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Want Better Grades? Recreational Sports Helps Boost Student Academic Success

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A new study suggests that taking part in sports activities can help improve students' grades in college. Those who played sports had a grade point average of 3.25, while those who did not only had a 3.07 GPA.  ( Rudy and Peter Skitterians | Pixabay )

College students who participate in recreational sports are more likely to have better grades compared to their peers that are not as active.

Researchers at Michigan State University examined how taking part in various sports activities can help people perform better in school. They looked at the grade point average of nearly 1,800 students who recently joined the university as freshmen.

By the end of their first year at MSU, students who participated in intramural sports had a GPA of 3.25. This is noticeably higher compared to the 3.07 GPA of those who did not take part in such activities.

Aside from having better grades, students who played recreational activities were also less likely to fail or drop out of any of their classes during their first year. These individuals were 40 percent more likely to advance to their sophomore year.

Findings showed that those who are active in sports were 2.5 times more likely to return to the university and continue their education.

Benefits Of Taking Part In Recreational Sports

In the United States, college students must earn at least 120 credit hours to graduate with a bachelor's degree. This means that they need to spend a total of 30 credit hours per school year to finish school in four years.

Kerri Vasold, a graduate of MSU's kinesiology Ph.D. program and lead author of the study, noted how students who played recreational sports only dropped or failed an average of six credits at the end of the school year. Meanwhile, those who did not play dropped or failed an average 7.7 credits.

While the two credit difference between the two groups may not look much at first glance, Vasold explained that it can have a significant effect on how long students would take to graduate. It can also put a huge strain on their college expenses.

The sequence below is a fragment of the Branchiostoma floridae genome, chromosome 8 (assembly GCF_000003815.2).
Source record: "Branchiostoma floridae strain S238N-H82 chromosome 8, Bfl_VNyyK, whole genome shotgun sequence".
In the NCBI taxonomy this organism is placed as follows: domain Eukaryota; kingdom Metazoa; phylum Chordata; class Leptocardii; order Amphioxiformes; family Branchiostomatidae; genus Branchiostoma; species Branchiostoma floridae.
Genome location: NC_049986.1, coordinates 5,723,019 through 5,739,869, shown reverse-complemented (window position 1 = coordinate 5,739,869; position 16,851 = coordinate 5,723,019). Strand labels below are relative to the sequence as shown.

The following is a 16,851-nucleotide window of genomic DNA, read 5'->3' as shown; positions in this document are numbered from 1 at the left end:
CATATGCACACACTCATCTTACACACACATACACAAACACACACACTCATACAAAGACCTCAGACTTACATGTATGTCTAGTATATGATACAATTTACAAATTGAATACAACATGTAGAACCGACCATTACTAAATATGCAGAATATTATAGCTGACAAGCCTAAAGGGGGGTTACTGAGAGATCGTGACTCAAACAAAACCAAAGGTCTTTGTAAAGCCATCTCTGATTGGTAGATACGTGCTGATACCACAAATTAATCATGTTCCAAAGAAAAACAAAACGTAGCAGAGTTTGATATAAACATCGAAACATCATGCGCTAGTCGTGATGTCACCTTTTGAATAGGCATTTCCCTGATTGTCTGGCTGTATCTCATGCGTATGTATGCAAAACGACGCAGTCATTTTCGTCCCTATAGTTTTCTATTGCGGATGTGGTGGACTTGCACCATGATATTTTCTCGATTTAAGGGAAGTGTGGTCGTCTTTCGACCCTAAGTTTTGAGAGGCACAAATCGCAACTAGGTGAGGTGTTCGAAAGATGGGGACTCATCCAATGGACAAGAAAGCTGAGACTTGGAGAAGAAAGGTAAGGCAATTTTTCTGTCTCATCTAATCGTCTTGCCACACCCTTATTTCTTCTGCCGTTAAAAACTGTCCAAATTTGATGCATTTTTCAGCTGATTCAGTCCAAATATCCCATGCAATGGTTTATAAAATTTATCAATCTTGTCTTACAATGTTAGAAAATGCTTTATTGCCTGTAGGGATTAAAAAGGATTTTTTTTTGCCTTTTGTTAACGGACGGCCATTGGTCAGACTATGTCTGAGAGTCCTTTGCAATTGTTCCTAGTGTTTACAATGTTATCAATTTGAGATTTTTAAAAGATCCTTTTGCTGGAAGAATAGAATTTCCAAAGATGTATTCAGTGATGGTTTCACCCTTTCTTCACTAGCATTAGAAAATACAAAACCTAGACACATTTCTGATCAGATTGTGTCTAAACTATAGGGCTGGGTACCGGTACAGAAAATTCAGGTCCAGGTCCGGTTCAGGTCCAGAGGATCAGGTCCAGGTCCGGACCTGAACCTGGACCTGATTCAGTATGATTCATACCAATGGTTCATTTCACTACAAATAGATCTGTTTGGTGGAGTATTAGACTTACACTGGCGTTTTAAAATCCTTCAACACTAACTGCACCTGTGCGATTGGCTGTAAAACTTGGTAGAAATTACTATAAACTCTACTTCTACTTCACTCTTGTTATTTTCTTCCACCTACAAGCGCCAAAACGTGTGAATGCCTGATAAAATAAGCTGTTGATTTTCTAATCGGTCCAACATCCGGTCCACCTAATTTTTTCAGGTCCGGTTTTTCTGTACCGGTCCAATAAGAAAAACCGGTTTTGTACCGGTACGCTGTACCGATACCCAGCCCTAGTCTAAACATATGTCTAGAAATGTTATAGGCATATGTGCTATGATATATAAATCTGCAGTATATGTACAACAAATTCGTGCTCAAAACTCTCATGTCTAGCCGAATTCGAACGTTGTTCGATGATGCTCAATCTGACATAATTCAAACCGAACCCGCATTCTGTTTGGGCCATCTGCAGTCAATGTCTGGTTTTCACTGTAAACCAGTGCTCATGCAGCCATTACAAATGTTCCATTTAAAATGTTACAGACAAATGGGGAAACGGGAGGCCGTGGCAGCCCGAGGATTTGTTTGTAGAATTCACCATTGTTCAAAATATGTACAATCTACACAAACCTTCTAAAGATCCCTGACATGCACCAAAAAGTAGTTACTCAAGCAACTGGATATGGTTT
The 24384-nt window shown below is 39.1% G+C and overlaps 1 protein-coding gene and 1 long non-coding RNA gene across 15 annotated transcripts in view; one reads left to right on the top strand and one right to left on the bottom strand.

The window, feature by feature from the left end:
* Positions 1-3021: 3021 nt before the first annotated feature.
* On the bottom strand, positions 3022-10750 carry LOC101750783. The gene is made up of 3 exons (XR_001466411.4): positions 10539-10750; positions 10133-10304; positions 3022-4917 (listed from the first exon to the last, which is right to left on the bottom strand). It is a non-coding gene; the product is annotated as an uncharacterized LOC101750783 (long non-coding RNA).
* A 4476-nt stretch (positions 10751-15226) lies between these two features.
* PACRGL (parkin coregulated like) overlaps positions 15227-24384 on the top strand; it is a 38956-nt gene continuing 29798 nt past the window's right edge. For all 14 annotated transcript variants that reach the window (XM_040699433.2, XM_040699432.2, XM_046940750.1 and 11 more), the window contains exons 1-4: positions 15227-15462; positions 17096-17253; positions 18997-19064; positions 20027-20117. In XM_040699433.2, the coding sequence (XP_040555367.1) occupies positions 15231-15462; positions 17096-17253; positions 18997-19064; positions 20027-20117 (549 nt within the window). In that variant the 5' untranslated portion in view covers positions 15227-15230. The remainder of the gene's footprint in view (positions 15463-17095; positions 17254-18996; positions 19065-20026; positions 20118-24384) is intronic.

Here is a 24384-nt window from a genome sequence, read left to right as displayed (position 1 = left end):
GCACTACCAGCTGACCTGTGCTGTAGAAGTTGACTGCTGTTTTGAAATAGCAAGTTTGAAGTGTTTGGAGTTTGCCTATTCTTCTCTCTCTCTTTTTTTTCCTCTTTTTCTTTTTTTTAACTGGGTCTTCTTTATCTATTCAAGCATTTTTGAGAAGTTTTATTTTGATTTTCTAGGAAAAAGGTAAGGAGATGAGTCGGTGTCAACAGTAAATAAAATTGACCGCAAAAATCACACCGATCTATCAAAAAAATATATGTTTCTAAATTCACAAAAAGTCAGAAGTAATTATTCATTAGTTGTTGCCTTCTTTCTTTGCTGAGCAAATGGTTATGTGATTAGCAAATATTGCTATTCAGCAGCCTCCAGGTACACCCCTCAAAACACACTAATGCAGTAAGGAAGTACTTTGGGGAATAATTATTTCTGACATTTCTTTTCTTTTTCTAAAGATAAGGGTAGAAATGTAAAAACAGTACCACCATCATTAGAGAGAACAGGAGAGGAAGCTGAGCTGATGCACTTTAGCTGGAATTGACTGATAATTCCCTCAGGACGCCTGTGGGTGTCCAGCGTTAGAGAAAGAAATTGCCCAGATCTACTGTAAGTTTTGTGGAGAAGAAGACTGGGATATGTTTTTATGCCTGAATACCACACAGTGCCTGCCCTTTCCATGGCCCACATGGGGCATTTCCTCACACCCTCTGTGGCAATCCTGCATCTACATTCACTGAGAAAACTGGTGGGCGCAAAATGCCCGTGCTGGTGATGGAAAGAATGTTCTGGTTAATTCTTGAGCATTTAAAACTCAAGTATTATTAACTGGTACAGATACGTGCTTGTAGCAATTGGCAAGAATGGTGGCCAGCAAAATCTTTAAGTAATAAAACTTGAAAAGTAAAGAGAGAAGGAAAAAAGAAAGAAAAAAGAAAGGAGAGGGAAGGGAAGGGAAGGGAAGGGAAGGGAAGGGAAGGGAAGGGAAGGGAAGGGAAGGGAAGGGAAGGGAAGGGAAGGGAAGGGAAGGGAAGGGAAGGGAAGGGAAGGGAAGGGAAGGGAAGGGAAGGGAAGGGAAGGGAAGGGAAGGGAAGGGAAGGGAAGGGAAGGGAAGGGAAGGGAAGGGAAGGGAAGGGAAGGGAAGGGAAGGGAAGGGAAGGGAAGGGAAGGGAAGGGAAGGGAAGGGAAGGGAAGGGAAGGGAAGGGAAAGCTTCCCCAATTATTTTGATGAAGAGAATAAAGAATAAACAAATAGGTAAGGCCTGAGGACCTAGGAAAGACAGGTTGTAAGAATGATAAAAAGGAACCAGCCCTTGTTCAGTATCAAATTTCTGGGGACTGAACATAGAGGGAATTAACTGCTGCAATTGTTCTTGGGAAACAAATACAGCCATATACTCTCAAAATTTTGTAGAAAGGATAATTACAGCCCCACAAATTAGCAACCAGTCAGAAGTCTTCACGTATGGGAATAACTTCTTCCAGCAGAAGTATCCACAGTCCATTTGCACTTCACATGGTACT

The MSU study offers the most solid evidence so far on the importance of intramural sports play on a student's success in college. Earlier research on the subject mostly made use of survey results. However, Vasold and her team decided to pull hard numbers taken from Michigan State's registrar office to provide more compelling evidence.

The researchers matched the students based on several factors, such as their gender, race, socioeconomic status, and GPA from high school. They also factored in whether the participants lived on the MSU campus and if they were first-generation students.

The team then compared these data to whether the students took part in intramural sports in school.

Study co-author Jim Pivarnik said the only difference that they found between the students was whether they took part in recreational sports or not.

He said the strength of their study is on how tightly controlled they executed it.

"You can't just say one person was smarter in high school than the other or his or her socioeconomic status was better," Pivarnik pointed out.

"We addressed all that, with all things being equal."

How Many Recreational Sports Should Be Taken?

Vasold and her colleagues believe college students should play at least four to seven different sports throughout a school year. This is based on new data that the team discovered and will be published in a separate study soon.

However, the researchers warned students about overdoing things just to reap the potential benefits of recreational play.

"Don't go crazy. Don't join 20 teams," Pivarnik said.

"Grab some friends, find a moderate number of activities and get involved in something different. The four-to-seven range seems to be effective and is linked to a higher GPA."

The findings of the Michigan State University are featured in the Journal of College Student Retention: Research, Theory and Practice.

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